Tag Archives: Little Brother

He’s More Than Just A “Baby Daddy” Ten Songs Representing Different Fathers

19 Jun

Unfortunately, Father’s Day cannot hold a candle to Mother’s Day!  Father’s Day is comparable to the boy scouts trying to compete with the girl scout cookies by selling tubs of over-priced popcorn. (Side note: I purchased a small tub of popcorn to support the boy scouts for $10, and when I asked the troop leader why the prices were so high, he remarked, “The girl scouts have monopolized cookies and we don’t have a choice but to sell our goods for much higher prices just to make a small profit.)  Whenever I take my mother out for mother’s day, I must book my reservation months in advance and still endure that standing room only crowd at the restaurant’s mother’s day brunch.  Conversely, reservations are not always a necessity.  On one particular father’s day, my fiance, his siblings and I took his father out, and I repeatedly stressed the importance to him about making a reservation well in advance to ensure that we would not have a long wait.  Upon arriving at that restaurant, I was surprised to see so many empty tables and booths.  I thought, “Where are all of the fathers and their families?”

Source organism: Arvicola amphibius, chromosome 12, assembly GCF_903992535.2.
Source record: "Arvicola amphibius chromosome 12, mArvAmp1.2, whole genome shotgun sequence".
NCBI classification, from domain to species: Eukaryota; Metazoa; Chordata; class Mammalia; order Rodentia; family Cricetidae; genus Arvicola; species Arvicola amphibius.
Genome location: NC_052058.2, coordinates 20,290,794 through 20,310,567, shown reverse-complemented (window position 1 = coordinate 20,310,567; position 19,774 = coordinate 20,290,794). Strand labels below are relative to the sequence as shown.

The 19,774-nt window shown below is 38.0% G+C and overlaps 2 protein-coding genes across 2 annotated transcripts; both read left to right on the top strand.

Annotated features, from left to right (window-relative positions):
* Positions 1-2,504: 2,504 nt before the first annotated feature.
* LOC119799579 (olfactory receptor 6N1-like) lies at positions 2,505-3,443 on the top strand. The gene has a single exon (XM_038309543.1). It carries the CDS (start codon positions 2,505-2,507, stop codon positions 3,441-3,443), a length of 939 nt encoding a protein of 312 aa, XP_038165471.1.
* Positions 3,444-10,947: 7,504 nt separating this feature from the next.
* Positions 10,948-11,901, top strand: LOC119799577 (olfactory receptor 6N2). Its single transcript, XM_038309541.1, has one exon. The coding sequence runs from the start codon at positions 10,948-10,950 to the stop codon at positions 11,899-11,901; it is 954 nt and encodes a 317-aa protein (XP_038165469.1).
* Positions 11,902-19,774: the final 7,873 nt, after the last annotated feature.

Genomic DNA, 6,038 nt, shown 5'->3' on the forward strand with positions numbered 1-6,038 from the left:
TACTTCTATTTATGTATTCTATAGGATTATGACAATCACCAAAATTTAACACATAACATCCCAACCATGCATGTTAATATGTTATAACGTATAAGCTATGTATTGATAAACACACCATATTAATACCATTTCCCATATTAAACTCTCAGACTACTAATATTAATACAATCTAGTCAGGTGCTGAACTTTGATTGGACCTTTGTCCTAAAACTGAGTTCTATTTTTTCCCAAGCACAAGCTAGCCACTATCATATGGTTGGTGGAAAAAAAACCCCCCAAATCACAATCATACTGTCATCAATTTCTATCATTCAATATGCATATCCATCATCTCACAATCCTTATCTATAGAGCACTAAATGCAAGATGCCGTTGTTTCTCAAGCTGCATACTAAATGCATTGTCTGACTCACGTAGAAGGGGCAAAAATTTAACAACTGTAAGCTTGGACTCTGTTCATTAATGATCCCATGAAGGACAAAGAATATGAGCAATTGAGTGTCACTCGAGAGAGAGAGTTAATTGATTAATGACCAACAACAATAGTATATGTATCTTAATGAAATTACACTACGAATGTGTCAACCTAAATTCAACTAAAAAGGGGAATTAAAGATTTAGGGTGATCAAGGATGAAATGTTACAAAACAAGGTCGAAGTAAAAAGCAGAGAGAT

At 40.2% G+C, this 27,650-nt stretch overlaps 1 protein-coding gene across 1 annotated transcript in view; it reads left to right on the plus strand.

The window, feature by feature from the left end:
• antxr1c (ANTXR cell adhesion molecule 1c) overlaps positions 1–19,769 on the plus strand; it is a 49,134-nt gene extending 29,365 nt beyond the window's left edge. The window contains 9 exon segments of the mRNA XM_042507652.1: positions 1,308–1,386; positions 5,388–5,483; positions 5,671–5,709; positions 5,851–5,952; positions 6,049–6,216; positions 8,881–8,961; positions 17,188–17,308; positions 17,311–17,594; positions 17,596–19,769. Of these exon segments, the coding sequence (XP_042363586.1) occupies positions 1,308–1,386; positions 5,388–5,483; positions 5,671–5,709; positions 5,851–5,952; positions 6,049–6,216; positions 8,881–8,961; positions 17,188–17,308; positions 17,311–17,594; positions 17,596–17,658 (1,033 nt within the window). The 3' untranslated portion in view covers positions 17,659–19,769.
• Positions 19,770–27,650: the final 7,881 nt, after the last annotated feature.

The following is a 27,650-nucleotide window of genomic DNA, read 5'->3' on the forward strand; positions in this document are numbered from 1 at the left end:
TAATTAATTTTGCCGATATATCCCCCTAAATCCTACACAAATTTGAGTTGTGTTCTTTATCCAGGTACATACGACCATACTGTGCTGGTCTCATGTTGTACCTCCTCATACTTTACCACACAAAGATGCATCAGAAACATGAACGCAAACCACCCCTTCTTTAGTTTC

On Mother’s Day, I compiled a list of R & B and rap songs celebrating moms, so it’s only right to put together a list of songs celebrating dads.  There’s only one problem though; most R & B and rap songs I located don’t necessarily celebrate dad but acknowledge his absence and unwillingness to be a father.  Of course, not all dads are “dead beats” who don’t provide for their children.  There are many who are wonderful role models who even become father figures to those children and even adults who are fatherless.  Please be sure to praise your fathers, grandfathers, great grandfathers, father-in-laws, uncles, nephews cousins, best friends, etc. who are exceptional fathers.  Musicians do excellent jobs producing songs that reflect societal and familial issues, and this list of memorable songs representing the plight, journey and love of a father does just that: